This post is meant as a brief introduction from my own perspective. If you are interested in the BLMS project and wish to contact us please see the BLMS website.
On Saturday 13th October I attended the ‘big’ Library Camp 2012 unconference (libcampuk12) at the Signing Tree Conference Centre, Birmingham.
Liz Jolly and I pitched a session on the use of Free and Open Source software in libraries, with a particular focus on discussing the cultural changes or cultural shift needed to develop and sustain the use of in libraries, a typically risk-averse environment. This idea came out of a #uklibchat discussion on Open Source software back in July – thanks to Adrienne Cooper for organizing that.
This session was prepared and facilitated jointly. However when I write “I”, “me”, etc. below I am talking about my own views and experience.
In the session asked we use Open Source and Free Software as interchangeable terms that are close enough in meaning that Library Campers could use either term. I realize, and accept, there are objections to doing this. I will refer to FOSS meaning “free and open source software” below.
I explained that Open Source is a pragmatic model of software development where you are allowed access to the source code of the software, however it – and moreover the older concept of Free Software – are underpinned by a philosophy based around respecting users’ freedom and fostering community. Drawing on this we wanted to open with the “four freedoms” in the Free Software Definition (Free Software Foundation, 2012) and how they tie into our professional culture. This list is written by a computer scientist, so famously it starts from zero!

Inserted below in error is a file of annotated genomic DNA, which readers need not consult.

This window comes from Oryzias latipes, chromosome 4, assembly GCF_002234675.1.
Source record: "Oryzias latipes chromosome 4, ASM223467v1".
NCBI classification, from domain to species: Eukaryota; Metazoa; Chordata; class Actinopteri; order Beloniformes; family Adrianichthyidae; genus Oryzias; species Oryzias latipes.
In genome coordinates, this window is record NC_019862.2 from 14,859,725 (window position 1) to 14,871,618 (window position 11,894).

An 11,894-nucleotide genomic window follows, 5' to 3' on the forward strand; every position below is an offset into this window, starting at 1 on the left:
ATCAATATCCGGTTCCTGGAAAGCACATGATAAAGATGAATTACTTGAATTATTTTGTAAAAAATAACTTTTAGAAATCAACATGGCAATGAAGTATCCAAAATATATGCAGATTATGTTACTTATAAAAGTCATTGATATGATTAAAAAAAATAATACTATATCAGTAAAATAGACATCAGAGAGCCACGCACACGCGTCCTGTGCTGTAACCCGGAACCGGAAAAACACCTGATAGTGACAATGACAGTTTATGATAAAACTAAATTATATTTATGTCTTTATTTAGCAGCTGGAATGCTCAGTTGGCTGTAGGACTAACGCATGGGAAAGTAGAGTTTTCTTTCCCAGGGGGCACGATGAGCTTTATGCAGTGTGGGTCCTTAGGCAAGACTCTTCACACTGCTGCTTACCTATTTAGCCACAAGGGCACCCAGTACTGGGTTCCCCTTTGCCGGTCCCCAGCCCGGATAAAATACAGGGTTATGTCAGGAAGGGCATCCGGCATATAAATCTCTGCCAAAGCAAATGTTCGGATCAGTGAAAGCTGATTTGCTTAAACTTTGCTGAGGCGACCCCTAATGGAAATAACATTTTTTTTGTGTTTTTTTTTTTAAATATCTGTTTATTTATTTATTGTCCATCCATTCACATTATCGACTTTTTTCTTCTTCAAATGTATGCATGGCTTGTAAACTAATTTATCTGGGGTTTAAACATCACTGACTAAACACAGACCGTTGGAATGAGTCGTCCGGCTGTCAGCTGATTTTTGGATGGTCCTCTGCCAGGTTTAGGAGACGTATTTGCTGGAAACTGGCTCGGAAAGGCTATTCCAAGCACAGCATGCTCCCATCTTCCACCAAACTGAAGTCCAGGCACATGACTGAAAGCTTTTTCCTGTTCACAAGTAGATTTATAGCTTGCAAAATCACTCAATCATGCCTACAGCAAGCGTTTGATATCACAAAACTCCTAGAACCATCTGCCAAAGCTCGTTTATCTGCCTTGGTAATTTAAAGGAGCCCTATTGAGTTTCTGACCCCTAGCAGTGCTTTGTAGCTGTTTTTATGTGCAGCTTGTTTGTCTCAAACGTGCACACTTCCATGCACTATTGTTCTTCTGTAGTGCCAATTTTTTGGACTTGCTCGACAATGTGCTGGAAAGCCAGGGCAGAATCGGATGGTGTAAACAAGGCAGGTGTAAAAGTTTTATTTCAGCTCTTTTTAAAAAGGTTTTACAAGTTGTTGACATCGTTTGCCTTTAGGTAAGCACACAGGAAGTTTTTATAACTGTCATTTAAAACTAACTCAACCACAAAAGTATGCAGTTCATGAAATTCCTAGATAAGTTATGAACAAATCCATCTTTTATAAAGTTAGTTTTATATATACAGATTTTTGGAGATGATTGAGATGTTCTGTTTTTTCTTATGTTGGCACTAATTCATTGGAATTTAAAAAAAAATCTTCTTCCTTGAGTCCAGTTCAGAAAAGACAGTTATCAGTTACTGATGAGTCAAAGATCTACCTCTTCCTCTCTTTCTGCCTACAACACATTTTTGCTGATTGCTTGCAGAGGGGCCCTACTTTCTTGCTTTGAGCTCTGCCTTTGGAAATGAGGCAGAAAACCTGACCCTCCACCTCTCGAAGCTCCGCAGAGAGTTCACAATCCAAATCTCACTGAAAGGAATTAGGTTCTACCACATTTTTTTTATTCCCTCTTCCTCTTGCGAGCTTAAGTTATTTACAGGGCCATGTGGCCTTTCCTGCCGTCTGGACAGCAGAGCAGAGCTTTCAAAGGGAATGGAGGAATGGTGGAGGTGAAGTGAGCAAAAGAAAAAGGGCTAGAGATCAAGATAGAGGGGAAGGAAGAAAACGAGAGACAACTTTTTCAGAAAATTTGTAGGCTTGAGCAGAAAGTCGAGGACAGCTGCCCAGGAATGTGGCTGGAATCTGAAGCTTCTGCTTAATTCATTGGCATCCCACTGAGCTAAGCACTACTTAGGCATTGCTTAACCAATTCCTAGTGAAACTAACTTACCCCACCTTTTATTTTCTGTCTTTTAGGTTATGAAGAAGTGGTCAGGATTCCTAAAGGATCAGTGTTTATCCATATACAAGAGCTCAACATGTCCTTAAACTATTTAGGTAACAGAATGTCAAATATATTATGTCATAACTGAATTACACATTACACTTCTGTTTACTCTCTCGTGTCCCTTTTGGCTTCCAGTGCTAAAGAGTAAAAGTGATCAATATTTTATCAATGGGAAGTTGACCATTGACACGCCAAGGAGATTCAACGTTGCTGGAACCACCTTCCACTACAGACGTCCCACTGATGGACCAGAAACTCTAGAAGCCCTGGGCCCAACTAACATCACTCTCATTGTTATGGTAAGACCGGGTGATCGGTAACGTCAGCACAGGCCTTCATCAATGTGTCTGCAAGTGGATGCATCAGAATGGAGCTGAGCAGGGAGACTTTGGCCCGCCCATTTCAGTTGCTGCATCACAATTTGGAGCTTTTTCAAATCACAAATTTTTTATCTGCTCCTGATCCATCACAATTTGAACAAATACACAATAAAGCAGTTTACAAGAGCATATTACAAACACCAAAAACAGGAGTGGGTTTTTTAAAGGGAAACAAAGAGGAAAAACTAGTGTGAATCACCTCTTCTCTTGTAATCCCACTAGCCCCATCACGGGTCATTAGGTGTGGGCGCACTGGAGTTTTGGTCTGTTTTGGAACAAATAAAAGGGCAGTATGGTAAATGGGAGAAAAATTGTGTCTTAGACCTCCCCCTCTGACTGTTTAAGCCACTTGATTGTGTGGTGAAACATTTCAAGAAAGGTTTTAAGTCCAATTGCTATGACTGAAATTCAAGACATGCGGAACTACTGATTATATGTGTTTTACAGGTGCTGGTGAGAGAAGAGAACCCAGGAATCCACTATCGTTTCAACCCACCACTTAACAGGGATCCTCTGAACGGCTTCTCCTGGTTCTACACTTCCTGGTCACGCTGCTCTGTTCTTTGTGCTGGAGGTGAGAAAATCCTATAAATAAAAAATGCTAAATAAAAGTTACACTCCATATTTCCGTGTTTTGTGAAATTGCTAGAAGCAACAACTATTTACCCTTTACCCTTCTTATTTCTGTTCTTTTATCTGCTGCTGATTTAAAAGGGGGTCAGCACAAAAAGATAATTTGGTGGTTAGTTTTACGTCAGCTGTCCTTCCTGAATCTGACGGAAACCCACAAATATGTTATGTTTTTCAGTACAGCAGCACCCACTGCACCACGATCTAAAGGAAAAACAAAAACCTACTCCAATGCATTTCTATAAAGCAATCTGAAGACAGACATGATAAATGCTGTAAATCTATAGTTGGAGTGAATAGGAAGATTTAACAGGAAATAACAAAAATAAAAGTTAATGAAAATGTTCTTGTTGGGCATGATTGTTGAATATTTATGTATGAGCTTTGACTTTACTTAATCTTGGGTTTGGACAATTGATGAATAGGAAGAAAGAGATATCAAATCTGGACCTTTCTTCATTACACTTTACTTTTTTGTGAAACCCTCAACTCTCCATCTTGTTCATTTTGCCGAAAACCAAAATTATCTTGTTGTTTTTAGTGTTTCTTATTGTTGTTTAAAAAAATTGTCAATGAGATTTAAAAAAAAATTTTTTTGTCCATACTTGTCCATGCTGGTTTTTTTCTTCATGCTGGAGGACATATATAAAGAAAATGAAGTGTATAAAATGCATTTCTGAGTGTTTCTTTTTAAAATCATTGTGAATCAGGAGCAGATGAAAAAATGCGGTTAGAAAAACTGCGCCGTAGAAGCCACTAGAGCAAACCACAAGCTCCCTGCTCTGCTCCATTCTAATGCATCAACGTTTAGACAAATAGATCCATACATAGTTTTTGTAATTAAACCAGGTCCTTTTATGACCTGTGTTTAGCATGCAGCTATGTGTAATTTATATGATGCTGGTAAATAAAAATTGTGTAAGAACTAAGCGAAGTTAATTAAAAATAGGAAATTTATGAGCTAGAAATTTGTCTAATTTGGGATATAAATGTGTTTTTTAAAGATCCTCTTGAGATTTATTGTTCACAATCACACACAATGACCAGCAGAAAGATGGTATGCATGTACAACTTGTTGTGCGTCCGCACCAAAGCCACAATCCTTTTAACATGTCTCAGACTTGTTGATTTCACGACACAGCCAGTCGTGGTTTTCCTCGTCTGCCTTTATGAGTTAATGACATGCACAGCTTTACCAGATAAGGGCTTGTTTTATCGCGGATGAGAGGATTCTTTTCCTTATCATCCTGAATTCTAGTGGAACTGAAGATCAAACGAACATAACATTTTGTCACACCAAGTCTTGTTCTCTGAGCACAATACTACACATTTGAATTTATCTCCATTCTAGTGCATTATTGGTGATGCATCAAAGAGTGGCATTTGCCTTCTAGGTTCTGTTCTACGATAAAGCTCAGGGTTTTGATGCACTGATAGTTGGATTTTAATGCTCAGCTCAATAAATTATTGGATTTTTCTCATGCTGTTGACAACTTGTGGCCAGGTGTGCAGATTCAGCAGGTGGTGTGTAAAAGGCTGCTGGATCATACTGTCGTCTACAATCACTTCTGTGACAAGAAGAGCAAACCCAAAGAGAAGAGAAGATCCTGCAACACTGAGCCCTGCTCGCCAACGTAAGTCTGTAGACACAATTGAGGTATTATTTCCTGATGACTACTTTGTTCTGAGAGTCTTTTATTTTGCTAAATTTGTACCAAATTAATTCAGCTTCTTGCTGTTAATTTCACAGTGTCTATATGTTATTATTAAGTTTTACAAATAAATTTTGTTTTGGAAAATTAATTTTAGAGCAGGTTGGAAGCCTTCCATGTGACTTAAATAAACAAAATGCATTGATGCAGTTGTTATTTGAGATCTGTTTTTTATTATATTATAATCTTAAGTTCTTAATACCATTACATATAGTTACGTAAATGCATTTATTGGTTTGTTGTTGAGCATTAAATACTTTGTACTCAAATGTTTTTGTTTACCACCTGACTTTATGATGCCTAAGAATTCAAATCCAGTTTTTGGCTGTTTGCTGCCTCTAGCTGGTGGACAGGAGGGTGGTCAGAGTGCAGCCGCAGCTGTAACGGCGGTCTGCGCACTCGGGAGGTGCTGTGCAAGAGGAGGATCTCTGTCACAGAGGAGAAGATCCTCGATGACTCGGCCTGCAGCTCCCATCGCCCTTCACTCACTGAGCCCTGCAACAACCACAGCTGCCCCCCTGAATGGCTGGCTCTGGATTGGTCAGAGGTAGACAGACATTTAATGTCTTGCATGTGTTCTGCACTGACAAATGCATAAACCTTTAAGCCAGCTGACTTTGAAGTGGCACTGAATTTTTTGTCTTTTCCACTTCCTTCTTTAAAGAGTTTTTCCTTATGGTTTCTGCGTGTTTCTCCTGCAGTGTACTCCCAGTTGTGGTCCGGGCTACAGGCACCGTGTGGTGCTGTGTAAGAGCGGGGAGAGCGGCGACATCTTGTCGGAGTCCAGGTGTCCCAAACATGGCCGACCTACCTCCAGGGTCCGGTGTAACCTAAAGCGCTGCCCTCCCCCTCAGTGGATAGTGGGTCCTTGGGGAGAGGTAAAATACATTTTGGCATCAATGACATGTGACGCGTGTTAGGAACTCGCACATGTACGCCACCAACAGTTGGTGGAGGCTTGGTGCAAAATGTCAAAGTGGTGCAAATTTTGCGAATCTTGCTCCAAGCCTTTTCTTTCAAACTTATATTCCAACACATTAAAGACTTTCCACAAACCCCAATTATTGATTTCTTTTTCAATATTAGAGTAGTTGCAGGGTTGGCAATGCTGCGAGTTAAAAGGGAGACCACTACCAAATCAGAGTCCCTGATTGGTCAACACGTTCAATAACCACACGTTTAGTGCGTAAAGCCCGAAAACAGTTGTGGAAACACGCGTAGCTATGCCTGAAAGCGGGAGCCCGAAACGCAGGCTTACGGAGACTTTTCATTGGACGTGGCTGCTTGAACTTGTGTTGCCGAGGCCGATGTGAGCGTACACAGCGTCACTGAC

The freedom to run the program, for any purpose (freedom 0).
The freedom to study how the program works, and change it so it does your computing as you wish (freedom 1).
The freedom to redistribute copies so you can help your neighbour (freedom 2).
The freedom to distribute copies of your modified versions to others (freedom 3).
We argued that in higher education and librarianship in particular, these freedoms are broadly aligned to our own professional culture. Universities have a culture of sharing both internally and externally, and also between those working in the same disciplines across institutions. Furthermore, both within and without higher education, librarianship is a particularly collaborative profession.
However, in the broader cultures of higher education we face various problems. In some ways the Four Freedoms are in opposition to the broader organizational culture we work in. We identify points of tension for universities and libraries as collaborative organizations working within power structures that do not necessarily agree with or support a collaborative approach. This is especially the case in our current political and financial climate, where increased competition between institutions will to an extent mitigate against a collaborative culture.